Immunity and Vaccines

  • Created by: Alice1425
  • Created on: 09-05-19 14:44
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  • Immunity and Vaccines
    • Vaccines can protect individuals and populations against disease
      • they contain antigens that cause your boy to produce memory cells against a pathogen without it causing disease
        • you become immune without developing any symptoms
        • Reduce the occurrence of a disease, therefore those not vaccinated are also less likely to catch it
          • "Herd immunity"
        • antigens may be free or attached to dead or attenuated pathogen
      • can be injected
      • can be taken orally
        • could be broken down by enzymes in the gut
        • vaccine molecules may be too large to be absorbed into the blood
      • sometimes booster vaccines given to make sure memory cells are produced
    • Antigenic variability helps some pathogens evade the immune system
      • Surface antigens activate primary response
        • when infected a second time, same pathogen (with same antigen) activates secondary response so you don't get ill.
        • Some pathogens change surface antigens
          • "antigenic variation"
          • formed due to changes in the genes of the pathogen
          • memory cells do not recognise the new antigen
            • immune system starts again and carries out primary response
              • takes time, you get ill again
          • e.g  HIV & Inflenza
            • influenza vaccine changes ever year
              • surface antigens change regularly, producing new strains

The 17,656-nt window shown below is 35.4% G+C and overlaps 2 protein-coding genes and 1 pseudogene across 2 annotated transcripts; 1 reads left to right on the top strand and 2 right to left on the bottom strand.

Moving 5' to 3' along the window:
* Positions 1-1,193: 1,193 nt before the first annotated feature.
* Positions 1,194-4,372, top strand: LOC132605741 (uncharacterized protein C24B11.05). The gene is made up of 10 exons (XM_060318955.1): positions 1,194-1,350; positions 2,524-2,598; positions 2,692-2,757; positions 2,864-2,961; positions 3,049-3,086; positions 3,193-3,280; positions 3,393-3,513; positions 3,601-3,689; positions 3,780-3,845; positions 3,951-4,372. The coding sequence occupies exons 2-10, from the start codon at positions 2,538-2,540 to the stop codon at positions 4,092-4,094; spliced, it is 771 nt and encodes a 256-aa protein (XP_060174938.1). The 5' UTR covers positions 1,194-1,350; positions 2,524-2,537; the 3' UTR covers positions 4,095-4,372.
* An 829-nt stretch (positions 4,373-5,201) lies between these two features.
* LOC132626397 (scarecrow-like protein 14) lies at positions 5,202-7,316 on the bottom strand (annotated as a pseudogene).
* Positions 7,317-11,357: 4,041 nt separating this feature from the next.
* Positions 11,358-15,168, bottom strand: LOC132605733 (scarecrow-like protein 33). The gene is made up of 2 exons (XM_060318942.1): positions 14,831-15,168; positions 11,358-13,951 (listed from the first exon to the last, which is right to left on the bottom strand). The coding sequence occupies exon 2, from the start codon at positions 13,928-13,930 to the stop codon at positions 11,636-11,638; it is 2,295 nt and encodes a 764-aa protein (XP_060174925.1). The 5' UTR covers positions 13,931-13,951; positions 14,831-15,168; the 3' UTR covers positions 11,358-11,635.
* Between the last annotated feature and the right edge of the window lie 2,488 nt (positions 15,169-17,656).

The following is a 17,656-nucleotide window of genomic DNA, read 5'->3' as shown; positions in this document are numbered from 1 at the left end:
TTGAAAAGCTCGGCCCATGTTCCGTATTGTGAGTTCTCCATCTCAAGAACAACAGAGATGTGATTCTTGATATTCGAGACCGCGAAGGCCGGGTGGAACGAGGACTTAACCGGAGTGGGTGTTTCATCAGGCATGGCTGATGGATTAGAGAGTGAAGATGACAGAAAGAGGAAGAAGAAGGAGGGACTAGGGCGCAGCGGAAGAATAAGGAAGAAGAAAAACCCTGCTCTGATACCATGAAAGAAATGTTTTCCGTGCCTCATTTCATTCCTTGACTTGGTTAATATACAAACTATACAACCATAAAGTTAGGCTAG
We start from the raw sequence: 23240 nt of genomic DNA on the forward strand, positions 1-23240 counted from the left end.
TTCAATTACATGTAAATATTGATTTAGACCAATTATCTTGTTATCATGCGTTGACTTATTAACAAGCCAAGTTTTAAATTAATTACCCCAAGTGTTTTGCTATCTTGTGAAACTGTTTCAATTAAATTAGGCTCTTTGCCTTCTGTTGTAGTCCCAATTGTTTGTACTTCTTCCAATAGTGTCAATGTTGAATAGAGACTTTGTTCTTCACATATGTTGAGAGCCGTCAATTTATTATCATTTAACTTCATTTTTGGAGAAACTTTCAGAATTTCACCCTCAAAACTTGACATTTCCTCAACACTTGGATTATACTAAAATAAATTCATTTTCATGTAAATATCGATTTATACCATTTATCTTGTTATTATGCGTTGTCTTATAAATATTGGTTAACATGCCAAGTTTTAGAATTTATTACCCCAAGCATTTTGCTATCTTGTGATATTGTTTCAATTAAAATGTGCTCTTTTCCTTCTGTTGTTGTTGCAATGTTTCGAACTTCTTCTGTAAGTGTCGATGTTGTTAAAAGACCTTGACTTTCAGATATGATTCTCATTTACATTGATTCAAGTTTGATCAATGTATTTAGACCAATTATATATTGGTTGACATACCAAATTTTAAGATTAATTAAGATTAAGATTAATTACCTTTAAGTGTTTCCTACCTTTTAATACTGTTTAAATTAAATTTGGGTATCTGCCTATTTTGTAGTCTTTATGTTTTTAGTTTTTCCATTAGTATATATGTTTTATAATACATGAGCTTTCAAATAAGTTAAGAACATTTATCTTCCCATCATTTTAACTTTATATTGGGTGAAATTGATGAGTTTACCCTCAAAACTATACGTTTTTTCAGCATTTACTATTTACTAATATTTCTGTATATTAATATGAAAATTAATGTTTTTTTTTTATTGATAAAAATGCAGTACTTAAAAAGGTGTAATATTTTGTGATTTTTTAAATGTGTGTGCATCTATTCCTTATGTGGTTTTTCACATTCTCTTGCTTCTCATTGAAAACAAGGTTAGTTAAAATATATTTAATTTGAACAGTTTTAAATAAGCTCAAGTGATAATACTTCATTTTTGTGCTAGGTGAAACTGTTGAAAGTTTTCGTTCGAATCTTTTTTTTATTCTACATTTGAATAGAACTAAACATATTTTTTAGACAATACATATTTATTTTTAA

• Memory cells from one vaccination will not recognise new strains
                  • new vaccine is developed every year, government and health authorities implement a vaccination programme using the most suitable vaccine
      • Makes it difficult to develop vaccines against some pathogens
    • immunity can be active or passive
      • Active immunity
        • takes a while for protection to develop
        • type of immunity you get when your immune system makes its own antibodies after being stimulated by an antigen
          • Natural
            • becoming immune after catching a disease
          • artificial
            • Becoming immune after being vaccinated with a harmless dose of antigen
        • requires exposure to the antigen
        • memory cells are produced
        • Protection is long term because the antibody is produced in response to complementary antigen being present in the body
      • Passive immunity
        • the type of immunity you get from being given  antibodies made by a different organism (your immune system doesn't make them on its own
          • Natural
            • when a baby becomes immune due to antibodies received from their mother (placenta and breast milk)
          • Artificial
            • when you become immune after being injected with antibodies from someone else
              • e.g if you contract tetanus, you can be injected with antibodies against the tetanus toxin, collected from blood donations
        • doesn't require exposure to antigen
        • protection is immediate
        • memory cells not produced
        • protection is short term because antibodies are broken down


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